Proxies: SOCKS Vs. HTTP

by John Sanderson
SOCKS Vs. HTTP

We can do everything we need or want from the comfort of our homes today. From purchasing real estate to getting some groceries, there are no limits to what we can accomplish online.

Rapid digitalization has motivated countless businesses to increase their online presence and keep up with the latest market trends. Nevertheless, with higher profitability comes higher risk, too, as cybersecurity is currently one of the main concerns of all internet users.

Fortunately, that doesn’t mean you have to make peace with the rising cybersecurity threats if you want to rely on the power of the internet. With proxies, you can still browse the internet just like before but with better online safety and enhanced anonymity.

Two main proxy types have excelled, the SOCKS and HTTP proxy. This SOCKS vs. HTTP proxy comparison will inform you about their main features and uses, so keep reading.

What Are Proxies, And How Are They Used?

First things first, let’s take a step back and return to the basics. What exactly are proxies, and how are they used?

Well, proxies are special servers that act as a gateway network between an internet user and the World Wide Web. Therefore, proxy servers stand between local computers and their area networks.

Traditionally, when internet users visit a website, their data flows from their device through an internet service provider’s router. In most cases, a proxy server is an external server that adds an extra step when browsing the internet.

That means the requests don’t go directly from the devices to the IP routers but rather via a proxy server. When a device connects to a proxy, that proxy completes all the requests, masking your IP address.

As a result, scammers and other cybercriminals can’t breach your data or cause any harm since a false IP address masks all online traces.

Types Of Proxies

Due to their numerous benefits, proxies have become widely popular among the general public. However, it’s important to mention that not all are the same. There are quite a few proxy types, but two of them have caught the attention of many – SOCKS and HTTP proxies.

HTTP proxies

HTTP (Hypertext Transfer Protocol) is the basis for any data exchange online. The primary role of HTTP is to send requests for various data, such as images, videos, and web pages. Once the request is complete, the connection between a web browser and the server ends. So, a new HTTP connection is necessary for each new request.

An HTTP proxy is specially designed for these HTTP connections. The proxy operates using the same client-server model and represents an intermediary between a server and a client using the web browser. Therefore, an HTTP proxy transmits requests and delivers online resources to clients in the HTTP format.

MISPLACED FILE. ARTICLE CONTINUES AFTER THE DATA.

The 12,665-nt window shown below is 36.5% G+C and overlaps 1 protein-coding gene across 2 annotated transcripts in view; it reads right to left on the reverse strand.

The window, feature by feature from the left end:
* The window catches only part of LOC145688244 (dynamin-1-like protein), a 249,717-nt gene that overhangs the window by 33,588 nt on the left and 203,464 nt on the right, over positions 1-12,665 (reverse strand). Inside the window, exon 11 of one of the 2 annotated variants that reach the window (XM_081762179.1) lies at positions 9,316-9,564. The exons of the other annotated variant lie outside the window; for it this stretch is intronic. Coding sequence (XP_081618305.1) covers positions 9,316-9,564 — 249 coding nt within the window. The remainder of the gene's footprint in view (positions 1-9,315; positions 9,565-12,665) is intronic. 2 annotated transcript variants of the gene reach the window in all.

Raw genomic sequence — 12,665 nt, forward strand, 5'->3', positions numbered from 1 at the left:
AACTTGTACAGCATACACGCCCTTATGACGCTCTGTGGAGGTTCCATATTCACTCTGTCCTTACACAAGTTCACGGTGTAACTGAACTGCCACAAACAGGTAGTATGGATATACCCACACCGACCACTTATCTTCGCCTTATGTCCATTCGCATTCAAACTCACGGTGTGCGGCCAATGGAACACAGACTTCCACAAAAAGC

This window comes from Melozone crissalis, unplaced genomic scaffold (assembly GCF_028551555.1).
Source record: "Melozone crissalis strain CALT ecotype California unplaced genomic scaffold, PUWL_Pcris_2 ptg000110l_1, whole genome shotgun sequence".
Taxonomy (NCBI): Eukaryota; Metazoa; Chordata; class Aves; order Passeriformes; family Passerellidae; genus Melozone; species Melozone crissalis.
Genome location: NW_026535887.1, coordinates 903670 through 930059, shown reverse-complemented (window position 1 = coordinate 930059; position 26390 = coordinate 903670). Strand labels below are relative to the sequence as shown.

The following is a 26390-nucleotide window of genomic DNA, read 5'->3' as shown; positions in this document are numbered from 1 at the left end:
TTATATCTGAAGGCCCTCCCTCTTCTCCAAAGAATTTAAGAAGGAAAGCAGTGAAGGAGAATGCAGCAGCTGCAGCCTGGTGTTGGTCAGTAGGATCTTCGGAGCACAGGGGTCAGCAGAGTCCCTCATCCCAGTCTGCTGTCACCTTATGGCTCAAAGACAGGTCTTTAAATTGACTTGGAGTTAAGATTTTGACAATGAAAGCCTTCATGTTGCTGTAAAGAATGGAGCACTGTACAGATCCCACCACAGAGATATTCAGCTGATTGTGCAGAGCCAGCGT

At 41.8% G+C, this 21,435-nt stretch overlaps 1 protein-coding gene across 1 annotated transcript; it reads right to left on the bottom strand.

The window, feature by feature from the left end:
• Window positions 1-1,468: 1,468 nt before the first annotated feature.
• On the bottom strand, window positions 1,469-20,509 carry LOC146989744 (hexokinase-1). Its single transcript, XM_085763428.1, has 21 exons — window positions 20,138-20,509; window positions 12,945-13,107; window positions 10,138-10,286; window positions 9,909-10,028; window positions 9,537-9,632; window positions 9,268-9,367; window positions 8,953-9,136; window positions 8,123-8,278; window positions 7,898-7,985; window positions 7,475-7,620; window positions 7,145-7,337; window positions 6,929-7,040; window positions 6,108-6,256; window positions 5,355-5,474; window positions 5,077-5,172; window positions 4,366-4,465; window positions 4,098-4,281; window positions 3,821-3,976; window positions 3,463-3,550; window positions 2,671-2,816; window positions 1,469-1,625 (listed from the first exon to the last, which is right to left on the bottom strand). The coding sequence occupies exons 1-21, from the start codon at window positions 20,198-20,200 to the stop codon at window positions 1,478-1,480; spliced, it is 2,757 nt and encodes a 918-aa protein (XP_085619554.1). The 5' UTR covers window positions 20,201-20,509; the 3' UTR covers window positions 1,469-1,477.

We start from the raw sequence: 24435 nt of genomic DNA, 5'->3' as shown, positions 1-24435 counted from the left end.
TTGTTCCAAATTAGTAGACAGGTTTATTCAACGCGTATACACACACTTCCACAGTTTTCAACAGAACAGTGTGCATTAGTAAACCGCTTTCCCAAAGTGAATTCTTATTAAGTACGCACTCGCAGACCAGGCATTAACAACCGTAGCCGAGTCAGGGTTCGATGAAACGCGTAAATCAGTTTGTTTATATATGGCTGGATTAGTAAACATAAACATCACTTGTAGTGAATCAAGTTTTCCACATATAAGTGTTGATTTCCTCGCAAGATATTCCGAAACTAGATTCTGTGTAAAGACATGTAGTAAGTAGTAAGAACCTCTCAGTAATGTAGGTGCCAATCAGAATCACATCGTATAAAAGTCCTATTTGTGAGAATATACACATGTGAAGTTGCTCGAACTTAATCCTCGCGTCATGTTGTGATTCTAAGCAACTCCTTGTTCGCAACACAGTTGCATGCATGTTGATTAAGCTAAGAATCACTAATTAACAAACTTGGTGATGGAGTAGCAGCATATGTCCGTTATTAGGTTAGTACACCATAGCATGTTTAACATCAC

SOCKS proxies

Although SOCKS (Socket Secure) proxies are also proxies, they function differently. They also act as internet protocols, but they’re used for online activities such as P2P sharing and content streaming.

The SOCKS protocol uses a TCP (Transmission Control Protocol) connection. The TCP connection sends and receives data all around the internet and delivers the data packets to the user.

Using a SOCKS proxy means routing your internet traffic through a SOCKS proxy server that uses a TCP connection. SOCKS proxies mask the actual IP addresses of clients and help them get around geo-restrictions while remaining secure and anonymous.

SOCKS Vs. HTTP Proxies

Now that you know more about HTTP and SOCKS proxies, you’re surely wondering which one is better. Choosing between them is difficult for many people, so we’ve decided to dig deeper into their main features in this SOCKS vs. HTTP proxy comparison.

HTTP proxies are an excellent choice for businesses that need their proxy server to cover various use cases and goals. You can easily configure these proxies and customize them to fit your unique business needs and requirements perfectly. The essential features of HTTP proxies are:

  • Clean data;
  • Enhanced security;
  • Higher web scraping success rate.

On the other hand, SOCKS proxies have impressive network protocol and port compatibility, making them ideal for multiple scenarios and applications. The most beneficial features of SOCKS proxies include:

  • Firewalls;
  • Compatibility with all network protocols and ports.

Conclusion

All in all, HTTP and SOCKS are both excellent proxy choices you won’t regret introducing into your life. Since the two proxies come with entirely different features, it’s almost impossible to say which one is better.

If you’re thinking about the SOCKS vs. HTTP proxy, defining what you’re looking for from a proxy server is essential. While HTTP proxies are better for businesses that want to scrape the web, SOCKS proxies excel in their internet protocol and port compatibility. We recommend delving deeper into all their features to make the best choice for your needs.